Changes in Fashion in the Middle Ages - Abstracts due Feb. 2, 2015

full name / name of organization: 
UC Santa Barbara Medieval Studies Program

University of California, Santa Barbara

Center for Medieval Studies Graduate Student Conference

Saturday, April 25th, 2015

Call for Papers: "Changes in Fashion in the Middle Ages"

Keynote Speaker: Professor Maureen C. Miller, Department of History, UC Berkeley

"ché l'uso d'i mortali è come fronda

in ramo, che sen va e altra vene."

"The custom of men is as leaves on a branch,

some of which go and others come."

Dante Aligheri, Paradiso, XXVI, 137-138

Change is inevitable in a period as long as the Middle Ages. Changes in dress, surely, but also political changes as kingdoms and dynasties rise and fall, changes in ritual as Christianity's influence waxes and heterodox thought comes and goes, changes in aesthetic preferences as artists of all varieties develop new colors, media, and techniques. As we currently struggle to exchange entrenched biases for new attitudes and to adapt to changing modes of information dissemination, the plethora of medieval "Changes in Fashion" provides an opportunity to critically engage with the intersections of history, literature, art, and religion.

The UC Santa Barbara Medieval Studies Graduate Student Conference (April 25, 2015) on "Changes in Fashion" looks to analyze fashion at its broadest, spanning not simply clothes and literary genres, but questions of materiality, techniques, politics, and courts. We invite 250-300 word proposals for 15-20 minute papers—in English, French, Italian, or Spanish—which take "changes in fashion" as their point of departure.

Possible topics include but are not limited to:

- Political fashions

o changes in governing bodies and methods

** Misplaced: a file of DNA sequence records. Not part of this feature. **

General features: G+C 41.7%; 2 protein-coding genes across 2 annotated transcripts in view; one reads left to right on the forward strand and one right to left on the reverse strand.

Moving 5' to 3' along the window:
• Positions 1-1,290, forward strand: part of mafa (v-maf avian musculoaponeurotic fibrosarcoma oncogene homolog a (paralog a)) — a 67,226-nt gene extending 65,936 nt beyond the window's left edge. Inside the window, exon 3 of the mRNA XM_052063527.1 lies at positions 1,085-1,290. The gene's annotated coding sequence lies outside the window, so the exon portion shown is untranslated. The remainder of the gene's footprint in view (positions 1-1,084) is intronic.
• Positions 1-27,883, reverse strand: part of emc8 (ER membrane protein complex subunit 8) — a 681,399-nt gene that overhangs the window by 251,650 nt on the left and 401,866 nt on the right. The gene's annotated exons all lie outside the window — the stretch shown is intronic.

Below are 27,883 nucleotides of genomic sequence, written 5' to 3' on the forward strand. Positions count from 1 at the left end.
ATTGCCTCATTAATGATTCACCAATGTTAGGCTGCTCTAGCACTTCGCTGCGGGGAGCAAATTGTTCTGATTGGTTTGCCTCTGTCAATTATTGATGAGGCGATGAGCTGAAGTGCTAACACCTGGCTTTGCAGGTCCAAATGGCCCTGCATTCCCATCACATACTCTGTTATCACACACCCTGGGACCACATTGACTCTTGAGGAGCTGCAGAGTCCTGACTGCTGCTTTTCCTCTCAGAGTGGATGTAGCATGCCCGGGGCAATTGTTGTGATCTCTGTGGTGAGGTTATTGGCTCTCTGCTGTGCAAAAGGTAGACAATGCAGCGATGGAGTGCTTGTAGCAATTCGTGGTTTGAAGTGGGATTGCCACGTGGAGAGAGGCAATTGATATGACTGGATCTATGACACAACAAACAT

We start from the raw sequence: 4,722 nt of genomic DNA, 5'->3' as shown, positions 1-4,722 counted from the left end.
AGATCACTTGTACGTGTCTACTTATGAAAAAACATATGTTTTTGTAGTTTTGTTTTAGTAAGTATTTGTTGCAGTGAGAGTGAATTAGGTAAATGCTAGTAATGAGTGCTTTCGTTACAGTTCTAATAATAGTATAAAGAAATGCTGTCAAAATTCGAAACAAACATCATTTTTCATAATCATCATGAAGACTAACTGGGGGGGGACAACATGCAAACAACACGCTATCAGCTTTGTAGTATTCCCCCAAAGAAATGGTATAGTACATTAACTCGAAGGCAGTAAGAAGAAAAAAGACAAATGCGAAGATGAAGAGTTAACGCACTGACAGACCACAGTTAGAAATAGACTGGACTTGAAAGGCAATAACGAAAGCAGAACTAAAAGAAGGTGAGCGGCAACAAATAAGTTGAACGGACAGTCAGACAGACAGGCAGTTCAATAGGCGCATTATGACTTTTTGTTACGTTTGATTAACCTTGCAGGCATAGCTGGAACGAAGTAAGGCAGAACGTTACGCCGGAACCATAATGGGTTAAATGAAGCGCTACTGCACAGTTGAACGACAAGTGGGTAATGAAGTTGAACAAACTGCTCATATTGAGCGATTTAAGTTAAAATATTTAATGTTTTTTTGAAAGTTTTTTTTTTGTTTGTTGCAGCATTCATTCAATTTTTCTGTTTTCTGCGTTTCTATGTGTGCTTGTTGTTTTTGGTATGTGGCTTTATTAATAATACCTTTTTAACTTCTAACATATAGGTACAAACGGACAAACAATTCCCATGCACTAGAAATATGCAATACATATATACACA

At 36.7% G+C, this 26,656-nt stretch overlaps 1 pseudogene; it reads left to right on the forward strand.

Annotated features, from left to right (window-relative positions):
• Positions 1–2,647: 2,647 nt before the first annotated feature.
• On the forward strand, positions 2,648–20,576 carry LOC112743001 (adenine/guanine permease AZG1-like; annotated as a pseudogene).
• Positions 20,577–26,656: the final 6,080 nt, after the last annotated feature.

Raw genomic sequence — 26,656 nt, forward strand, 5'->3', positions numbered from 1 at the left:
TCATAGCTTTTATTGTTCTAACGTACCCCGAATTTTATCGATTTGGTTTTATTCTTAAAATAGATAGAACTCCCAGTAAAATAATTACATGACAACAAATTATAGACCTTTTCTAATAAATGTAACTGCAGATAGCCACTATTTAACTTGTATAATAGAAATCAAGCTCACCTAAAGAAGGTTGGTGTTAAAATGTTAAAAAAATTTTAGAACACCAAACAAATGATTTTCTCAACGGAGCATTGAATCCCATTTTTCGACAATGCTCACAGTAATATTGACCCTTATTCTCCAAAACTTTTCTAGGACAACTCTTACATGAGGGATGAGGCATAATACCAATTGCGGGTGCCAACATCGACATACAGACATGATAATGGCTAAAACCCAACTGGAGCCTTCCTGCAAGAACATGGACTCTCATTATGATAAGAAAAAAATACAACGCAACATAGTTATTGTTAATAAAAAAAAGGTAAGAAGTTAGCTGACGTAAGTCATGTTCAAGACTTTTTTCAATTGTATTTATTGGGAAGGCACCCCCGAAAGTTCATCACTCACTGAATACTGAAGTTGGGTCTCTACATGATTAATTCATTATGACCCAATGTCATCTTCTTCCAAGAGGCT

o attitudes toward individuals, intellectual movements, and/or religion

o patronage and censorship

o civic ritual

o how the political and cultural fashion each other

- Texts

o textual representation of self and other in one or several genres, including didactic texts, poems, proto-novels, political/parliamentary meetings, elegies, sermons

o changes in modern approaches to medieval texts

o trends in popular literature

- Aesthetic

o city planning, public space

o painting, sculpture, architecture

- Travel

o including pilgrimage, as a fashionable undertaking

o traveling manuscripts and knowledge, e.g. Arabic medical knowledge's arrival and influence in Western Europe

- Trade

o in the Mediterranean and/or from the East, e.g. the Silk Road

o pirates and piracy

o exotic animals, courts, and menageries

- Food

o culinary fashions

o changes in diets and medicinal knowledge

o introduction of foreign foods such as spices, oranges, tea, dates

- Technological innovations

o material changes as in the making of the book

o stage-craft (scenery, props, etc.)

o agricultural technology and methods

o artistic media and modes

- Language

o shifts in names and place names between languages and/or over time

o learning of secondary languages

- Clothing

o as a manifestation of court ritual and protocol

o its role in royal entry processions and political identity

o its representation in illuminations

o clothing's link to textile production

o cross-dressing

The plenary speaker this year will be Maureen C. Miller (UC Berkeley). Professor Miller explores the extraordinary capacity of individuals and societies for change, using the rapid transformation of Europe over the eleventh and twelfth centuries as a lens to interrogate contemporary understandings of life choices and the social, economic, political, and cultural forces conditioning them. Her most recent publication is Clothing the Clergy: Virtue and Power in Medieval Europe, c. 800-1200 (Ithaca, NY: Cornell University Press, 2014).

This conference is open to all scholars of the medieval period. Please submit your name, email, university, and departmental affiliation with your abstract of 250-300 words to the conference committee at by February 2nd, 2015.